Indigenous knowledge can put South Africa at the helm of innovation in pharmaceuticals and biotechnology, said Science and Technology Minister Naledi Pandor.
Pandor was making the opening speech at the Innovative Medicines Summit, held yesterday by the Innovative Pharmaceutical Association of South Africa (Ipasa).
According to Pandor, the debate on patent law could be key to making medicine more accessible.
Medical research and development relating to a wide range of diseases was a central theme at the summit.
Ipasa is a voluntary trade association made of 25 pharmaceutical companies which, together, have developed more than 35 vaccines, mostly against fatal and permanently disabling diseases.
Pandor said innovation required better legislation and support from government.
“Given the challenges of innovation, continued research and development progress requires robust support in the form of strong patent protection incentives and cooperation,” she said.
Government had sought to address intellectual property issues in ways that would complement existing mechanisms without stifling innovation, said Pandor.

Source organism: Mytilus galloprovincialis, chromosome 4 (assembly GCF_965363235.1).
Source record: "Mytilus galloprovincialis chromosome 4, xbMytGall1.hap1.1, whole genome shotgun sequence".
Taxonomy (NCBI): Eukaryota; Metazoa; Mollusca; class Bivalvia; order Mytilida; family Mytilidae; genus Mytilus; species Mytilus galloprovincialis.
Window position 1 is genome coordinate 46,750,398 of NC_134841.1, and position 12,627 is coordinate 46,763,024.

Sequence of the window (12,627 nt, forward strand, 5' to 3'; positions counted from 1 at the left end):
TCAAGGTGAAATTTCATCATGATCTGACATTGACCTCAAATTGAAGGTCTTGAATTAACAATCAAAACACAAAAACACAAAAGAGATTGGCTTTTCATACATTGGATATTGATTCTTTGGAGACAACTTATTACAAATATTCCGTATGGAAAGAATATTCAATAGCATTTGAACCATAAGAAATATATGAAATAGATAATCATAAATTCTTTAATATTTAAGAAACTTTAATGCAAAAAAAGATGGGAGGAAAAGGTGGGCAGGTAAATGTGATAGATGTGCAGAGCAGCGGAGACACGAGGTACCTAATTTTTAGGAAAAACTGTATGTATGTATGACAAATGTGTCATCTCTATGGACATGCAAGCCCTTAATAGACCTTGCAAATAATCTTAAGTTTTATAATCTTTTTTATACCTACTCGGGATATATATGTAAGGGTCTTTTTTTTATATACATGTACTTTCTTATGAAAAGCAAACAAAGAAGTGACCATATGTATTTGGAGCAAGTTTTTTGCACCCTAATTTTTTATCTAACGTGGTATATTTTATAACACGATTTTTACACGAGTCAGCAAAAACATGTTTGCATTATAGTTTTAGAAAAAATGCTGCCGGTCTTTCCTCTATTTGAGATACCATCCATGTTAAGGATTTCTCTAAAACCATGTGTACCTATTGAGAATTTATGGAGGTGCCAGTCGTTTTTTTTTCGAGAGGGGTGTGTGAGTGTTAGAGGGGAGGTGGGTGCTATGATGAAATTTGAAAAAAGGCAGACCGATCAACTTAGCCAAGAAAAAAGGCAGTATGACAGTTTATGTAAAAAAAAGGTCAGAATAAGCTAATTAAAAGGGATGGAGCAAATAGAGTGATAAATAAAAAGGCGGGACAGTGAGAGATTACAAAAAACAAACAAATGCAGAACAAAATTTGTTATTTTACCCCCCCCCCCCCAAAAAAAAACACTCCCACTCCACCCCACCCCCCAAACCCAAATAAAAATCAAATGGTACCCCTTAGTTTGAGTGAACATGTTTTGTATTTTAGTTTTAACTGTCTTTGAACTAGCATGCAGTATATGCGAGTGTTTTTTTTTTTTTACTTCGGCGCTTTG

In 2014, the South African draft National Policy on Intellectual Property led to a media skirmish as papers leaked from Ipasa documented plans to lobby against the draft policy with the help of a USbased consultancy.
Ipasa has since distanced itself from the plans.
South Africa has been criticised by nongovernment organisations for its “lax” patent laws that allow pharmaceutical companies to get multiple patents on the same medicine, thereby giving companies more than the allocated 20 years’ monopoly and blocking more affordable generic competitors from bringing products to market.
The price of private healthcare increased by 300% between 2002 and 2014, moving from R42 billion to R142 billion.